Then, in Janu­ary of 2010, Scott Brown threw everything in­to chaos. Sen. Ed­ward Kennedy, the long­time Mas­sachu­setts Demo­crat and lib­er­al health care stal­wart, had died in Au­gust, but Demo­crats be­lieved they were near-cer­tain to keep his seat and their 60-vote ma­jor­ity. But the up­start Brown bested Mas­sachu­setts At­tor­ney Gen­er­al Martha Coakley in the Janu­ary 2010 spe­cial elec­tion, break­ing Re­id’s 60-seat-strong fire­wall against a Re­pub­lic­an fili­buster.

Some in the party wavered: then-White House Chief of Staff Rahm Emanuel re­portedly urged Obama to scale back his am­bi­tions. Rep. Barney Frank of Mas­sachu­setts pub­licly doubted that com­pre­hens­ive health care re­form could still be achieved. But Re­id and House Speak­er Nancy Pelosi de­vised a plan to fin­ish the job: The com­plic­ated pro­cess known as budget re­con­cili­ation, which re­quires only 50 votes to pass in the Sen­ate but lim­its how the le­gis­la­tion be amended.

(RE­LATED: The Eight Cra­zi­est Stor­ies About Harry Re­id)

It took two bills, shuttled back and forth between the cham­bers in the last half of March, and Re­id’s thinned ma­jor­ity with­stand­ing 30-plus amend­ments from Re­pub­lic­ans. On March 30, 2010, Obama signed the Health Care and Edu­ca­tion Re­con­cili­ation Act of 2010, which put the fin­ish­ing touches on the ACA and turned it in­to law.

“I think it was the ex­ample, the prime ex­ample, of sev­er­al things about Re­id that many of the ste­reo­types miss,” Orn­stein said. “It’s not just his mas­tery of the pro­cess. It’s also that, this pub­lic im­age of Re­id as this bom­bast­ic guy who of­ten ex­hib­its thug­gish be­ha­vi­or, masked that trust, and the af­fec­tion, vir­tu­ally all the mem­bers of his con­fer­ence have for him.”

Demo­crats cel­eb­rated, but with the vic­tory came a caveat. Amend­ing the le­gis­la­tion that passed be­fore Brown’s vic­tory, and then re­con­cil­ing it with the House’s bill, was dif­fi­cult un­der the con­vo­luted pro­ced­ure that Re­id and Pelosi took. There was nev­er a con­fer­ence com­mit­tee, and so there was nev­er a chance to make the type of minor fixes and tech­nic­al cor­rec­tions that most le­gis­la­tion re­ceives in the fi­nal stretch.

“We meant to clean it up in con­fer­ence, but we nev­er got to con­fer­ence,” one staffer said in early 2014. “It’s def­in­itely in­art­fully draf­ted.”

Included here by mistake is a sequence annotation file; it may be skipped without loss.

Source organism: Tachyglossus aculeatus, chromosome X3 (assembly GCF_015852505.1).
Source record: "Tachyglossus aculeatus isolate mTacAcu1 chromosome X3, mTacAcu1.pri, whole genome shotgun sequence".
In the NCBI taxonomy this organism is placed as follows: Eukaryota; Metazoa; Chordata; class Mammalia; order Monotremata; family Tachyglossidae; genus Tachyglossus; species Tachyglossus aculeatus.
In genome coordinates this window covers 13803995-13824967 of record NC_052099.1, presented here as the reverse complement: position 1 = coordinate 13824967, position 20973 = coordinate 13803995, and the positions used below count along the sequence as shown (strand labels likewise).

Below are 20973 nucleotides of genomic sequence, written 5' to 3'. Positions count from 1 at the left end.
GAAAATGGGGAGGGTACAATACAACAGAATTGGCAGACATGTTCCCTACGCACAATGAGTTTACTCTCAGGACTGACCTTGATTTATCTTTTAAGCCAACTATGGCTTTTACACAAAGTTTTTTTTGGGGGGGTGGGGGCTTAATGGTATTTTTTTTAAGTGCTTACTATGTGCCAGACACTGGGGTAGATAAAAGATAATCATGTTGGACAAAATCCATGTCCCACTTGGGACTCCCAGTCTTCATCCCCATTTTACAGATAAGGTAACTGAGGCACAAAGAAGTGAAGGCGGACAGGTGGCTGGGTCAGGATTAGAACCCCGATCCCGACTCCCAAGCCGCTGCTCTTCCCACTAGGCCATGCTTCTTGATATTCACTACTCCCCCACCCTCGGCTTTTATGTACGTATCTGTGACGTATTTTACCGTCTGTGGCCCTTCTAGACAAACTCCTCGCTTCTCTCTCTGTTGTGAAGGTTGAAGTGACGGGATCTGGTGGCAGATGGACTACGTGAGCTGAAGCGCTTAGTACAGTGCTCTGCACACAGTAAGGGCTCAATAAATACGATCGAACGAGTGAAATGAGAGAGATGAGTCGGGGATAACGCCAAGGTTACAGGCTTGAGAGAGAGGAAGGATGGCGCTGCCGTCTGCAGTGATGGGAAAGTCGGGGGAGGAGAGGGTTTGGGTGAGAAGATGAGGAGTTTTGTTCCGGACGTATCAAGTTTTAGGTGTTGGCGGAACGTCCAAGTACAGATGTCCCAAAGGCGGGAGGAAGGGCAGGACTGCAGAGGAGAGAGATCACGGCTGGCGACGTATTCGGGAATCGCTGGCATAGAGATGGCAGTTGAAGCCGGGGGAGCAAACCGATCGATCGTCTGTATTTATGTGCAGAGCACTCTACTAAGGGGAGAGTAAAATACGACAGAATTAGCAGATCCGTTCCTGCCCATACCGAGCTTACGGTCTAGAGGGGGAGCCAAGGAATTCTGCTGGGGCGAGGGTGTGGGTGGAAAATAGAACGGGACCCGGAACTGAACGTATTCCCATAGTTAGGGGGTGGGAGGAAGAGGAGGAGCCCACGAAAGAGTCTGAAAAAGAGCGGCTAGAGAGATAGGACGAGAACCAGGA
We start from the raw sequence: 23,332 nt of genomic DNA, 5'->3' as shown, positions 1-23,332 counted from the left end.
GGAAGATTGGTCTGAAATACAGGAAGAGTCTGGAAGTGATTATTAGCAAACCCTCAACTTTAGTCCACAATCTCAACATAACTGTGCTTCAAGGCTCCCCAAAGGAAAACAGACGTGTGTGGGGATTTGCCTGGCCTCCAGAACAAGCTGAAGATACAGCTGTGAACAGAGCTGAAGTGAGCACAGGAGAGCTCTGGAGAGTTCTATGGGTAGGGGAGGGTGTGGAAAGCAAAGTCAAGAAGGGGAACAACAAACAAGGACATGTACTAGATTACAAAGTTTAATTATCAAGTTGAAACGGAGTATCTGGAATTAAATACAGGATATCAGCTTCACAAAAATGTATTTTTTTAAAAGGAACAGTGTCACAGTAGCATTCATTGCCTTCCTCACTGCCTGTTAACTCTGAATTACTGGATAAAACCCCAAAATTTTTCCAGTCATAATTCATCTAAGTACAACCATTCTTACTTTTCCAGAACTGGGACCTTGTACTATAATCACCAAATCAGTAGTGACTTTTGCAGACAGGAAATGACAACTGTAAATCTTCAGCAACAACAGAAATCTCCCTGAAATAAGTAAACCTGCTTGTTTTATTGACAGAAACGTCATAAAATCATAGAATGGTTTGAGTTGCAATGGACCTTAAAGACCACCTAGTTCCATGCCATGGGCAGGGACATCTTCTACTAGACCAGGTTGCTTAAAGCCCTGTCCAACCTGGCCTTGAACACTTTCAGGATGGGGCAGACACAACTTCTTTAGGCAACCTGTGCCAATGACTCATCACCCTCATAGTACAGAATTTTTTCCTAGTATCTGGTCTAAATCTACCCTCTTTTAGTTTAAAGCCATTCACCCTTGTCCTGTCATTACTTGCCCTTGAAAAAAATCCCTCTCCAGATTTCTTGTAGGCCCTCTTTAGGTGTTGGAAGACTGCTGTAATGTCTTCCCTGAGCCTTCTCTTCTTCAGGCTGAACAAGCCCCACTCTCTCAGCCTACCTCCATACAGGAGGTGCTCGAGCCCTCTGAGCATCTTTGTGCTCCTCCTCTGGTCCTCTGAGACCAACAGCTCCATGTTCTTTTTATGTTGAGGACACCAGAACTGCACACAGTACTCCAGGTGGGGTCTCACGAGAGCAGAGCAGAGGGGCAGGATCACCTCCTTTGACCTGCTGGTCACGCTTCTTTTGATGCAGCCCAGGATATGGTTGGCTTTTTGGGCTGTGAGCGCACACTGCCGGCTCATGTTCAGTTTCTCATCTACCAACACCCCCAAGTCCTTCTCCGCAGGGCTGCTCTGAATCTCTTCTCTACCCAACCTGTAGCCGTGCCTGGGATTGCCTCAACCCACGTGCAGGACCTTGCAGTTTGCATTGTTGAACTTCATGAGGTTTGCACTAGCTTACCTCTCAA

(RE­LATED: 5 Years In, 5 Bus­ted Pre­dic­tions About Obama­care)

And the lack of one of those minor fixes has opened a win­dow for a con­ser­vat­ive leg­al chal­lenge that strikes at the heart of the law. In King v. Bur­well, the plaintiffs ar­gue that the let­ter of the law doesn’t al­low Obama­care’s cru­cial tax cred­its on Health­, which 30-plus states and mil­lions of ACA en­rollees use.

Demo­crats al­lege that the clause cent­ral to the plaintiffs’ case is simply poorly worded and that the rest of the law makes their in­ten­tion to al­low the cred­its every­where clear. But one lower court has already ruled against them, and des­pite their cer­tainty, the Su­preme Court’s mar­gin looks likely to be 5-4, one way or the oth­er.

The leg­al struggle is an­oth­er in a con­stant string of re­mind­ers of how con­ten­tious Demo­crats’ health care ef­fort has been since the day they put it for­ward—as well as a re­mind­er of the high wire Re­id walked to move it through the Sen­ate.

“He’s a man who loves work­ing hard, but when it came to that bill, he gave it everything he’s got,” Man­ley said. “The thing died any num­ber of times, but he nev­er wavered in his de­sire to get it done.”

Still, time—and nine Su­preme Court justices—will tell wheth­er that achieve­ment stands, or wheth­er the forces that al­most blocked it in the Sen­ate will even­tu­ally find a way to take it down. The fal­lout from the bill’s darkest hour, and the wrangling Re­id used to save it, is still un­fold­ing.